The works displayed as a part of this exhibition and the exhibition as a whole attempt to accomplish political and cultural change in two primary ways. First, the exhibition included many pieces that were created directly by those affected by the vehicles for and products of economic and racial inequality listed above, focusing the agency of the exhibit not on the artist Martha Rosler, but rather on those fighting to stay in New York City. Rosler commented on this approach when I asked her what her motivation was to hold an exhibit like this in an art gallery in Chelsea, one where the audience appeared to be predominantly white. She explained that it was important to address “people who have more” and “people who are not homeless,” rather than only people who have less and communities of color. By this, she meant that the people who have more fiscal resources and social and political influence, as opposed to most homeless people, have a greater capacity to use those resources to produce social and political change. Thus, it is fruitful for people with power to engage in these conversations and this work, as we all must in order to move forward and produce change. Although Martha intended to address those with the most societal power, she contends “problems are never solved by one group for another” and “there has to be autonomous action and collaborative action.”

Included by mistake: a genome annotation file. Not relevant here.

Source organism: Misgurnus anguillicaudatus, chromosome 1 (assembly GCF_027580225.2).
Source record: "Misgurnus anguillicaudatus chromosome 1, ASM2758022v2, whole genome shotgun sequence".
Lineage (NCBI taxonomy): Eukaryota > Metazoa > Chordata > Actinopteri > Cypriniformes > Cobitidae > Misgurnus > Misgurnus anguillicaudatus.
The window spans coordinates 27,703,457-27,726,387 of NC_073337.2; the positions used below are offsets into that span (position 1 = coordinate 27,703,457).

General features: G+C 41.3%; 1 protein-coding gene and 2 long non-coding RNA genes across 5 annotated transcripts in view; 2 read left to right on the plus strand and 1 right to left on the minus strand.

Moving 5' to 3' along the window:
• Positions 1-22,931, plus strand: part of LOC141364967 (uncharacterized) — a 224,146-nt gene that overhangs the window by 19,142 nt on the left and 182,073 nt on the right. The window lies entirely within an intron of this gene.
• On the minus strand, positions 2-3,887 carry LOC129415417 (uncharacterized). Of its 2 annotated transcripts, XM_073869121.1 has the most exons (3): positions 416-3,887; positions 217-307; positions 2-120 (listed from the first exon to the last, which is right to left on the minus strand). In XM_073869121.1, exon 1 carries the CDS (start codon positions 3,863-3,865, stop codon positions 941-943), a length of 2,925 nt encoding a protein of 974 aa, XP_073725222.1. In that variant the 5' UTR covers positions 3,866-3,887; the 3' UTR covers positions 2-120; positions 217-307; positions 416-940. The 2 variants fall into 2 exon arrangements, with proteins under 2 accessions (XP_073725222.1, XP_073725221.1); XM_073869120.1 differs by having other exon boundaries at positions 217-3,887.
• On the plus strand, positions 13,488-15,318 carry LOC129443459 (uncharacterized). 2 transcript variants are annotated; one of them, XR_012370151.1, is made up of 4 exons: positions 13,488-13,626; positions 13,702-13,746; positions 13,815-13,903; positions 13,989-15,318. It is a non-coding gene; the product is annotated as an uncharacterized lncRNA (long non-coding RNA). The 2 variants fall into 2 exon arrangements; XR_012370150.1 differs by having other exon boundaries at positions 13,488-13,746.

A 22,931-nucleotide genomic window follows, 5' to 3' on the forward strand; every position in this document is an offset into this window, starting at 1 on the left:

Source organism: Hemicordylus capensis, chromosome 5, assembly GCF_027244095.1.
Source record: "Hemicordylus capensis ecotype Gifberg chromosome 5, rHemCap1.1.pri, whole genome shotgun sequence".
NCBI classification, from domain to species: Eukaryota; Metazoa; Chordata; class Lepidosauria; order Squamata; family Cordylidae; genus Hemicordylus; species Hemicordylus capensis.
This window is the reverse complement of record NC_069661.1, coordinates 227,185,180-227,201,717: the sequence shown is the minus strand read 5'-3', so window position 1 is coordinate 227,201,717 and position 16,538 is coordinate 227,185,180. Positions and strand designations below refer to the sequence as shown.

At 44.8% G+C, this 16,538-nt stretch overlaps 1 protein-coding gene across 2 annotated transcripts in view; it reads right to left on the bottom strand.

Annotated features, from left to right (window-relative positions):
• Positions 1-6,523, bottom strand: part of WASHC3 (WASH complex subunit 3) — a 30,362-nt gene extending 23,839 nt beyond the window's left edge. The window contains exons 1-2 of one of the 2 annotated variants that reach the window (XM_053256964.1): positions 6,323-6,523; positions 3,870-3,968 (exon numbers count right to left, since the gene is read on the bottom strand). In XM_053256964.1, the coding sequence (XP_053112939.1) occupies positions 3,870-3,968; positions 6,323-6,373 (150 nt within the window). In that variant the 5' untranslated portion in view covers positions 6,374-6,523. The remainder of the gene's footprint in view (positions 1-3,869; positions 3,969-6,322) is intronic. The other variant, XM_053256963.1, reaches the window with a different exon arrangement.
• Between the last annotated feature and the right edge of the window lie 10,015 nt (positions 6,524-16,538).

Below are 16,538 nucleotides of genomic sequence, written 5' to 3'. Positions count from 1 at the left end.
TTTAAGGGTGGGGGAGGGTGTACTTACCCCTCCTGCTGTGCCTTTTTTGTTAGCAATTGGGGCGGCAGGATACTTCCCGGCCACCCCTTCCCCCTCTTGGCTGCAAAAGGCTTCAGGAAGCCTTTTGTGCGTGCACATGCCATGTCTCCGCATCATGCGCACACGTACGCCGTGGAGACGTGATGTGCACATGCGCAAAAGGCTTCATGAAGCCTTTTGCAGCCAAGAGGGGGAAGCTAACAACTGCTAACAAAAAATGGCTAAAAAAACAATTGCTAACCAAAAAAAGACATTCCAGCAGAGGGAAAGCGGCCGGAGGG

Secondly, the exhibition also calls into question the definition of “art,” in the traditional (read: Eurocentric) sense of the word. Here, what constitutes the art on the walls is emotionally charged political appeals from marginalized groups, illustrations of inequality, and visions for better, more equitable futures. This art is raw, messy, collaborative, explicitly political, and less focused on visual aesthetics than on communicating its radical message. This was buttressed by the provision of practical resources for attendees with an interest in gentrification, affordable housing, the minimum wage, and other relevant economic problems.
The exhibition also provides solace, one imagines, for those who have experienced or are experiencing hardships due to these injustices. Along with the exhibition, Rosler hosted four “town hall” forums on “Art Estate” (6/14), “Trending Neighborhoods” (6/16), “Trending Neighborhoods Part 2” (6/21), and “Privatize!” (6/23) at the gallery. One hopes that the exhibition and programming motivate people to think or continue thinking about economic and racial injustice from a variety of different perspectives and artistic mediums, and will encourage them also to continue these conversations not only in these artistic and intellectual spaces but also in their own communities.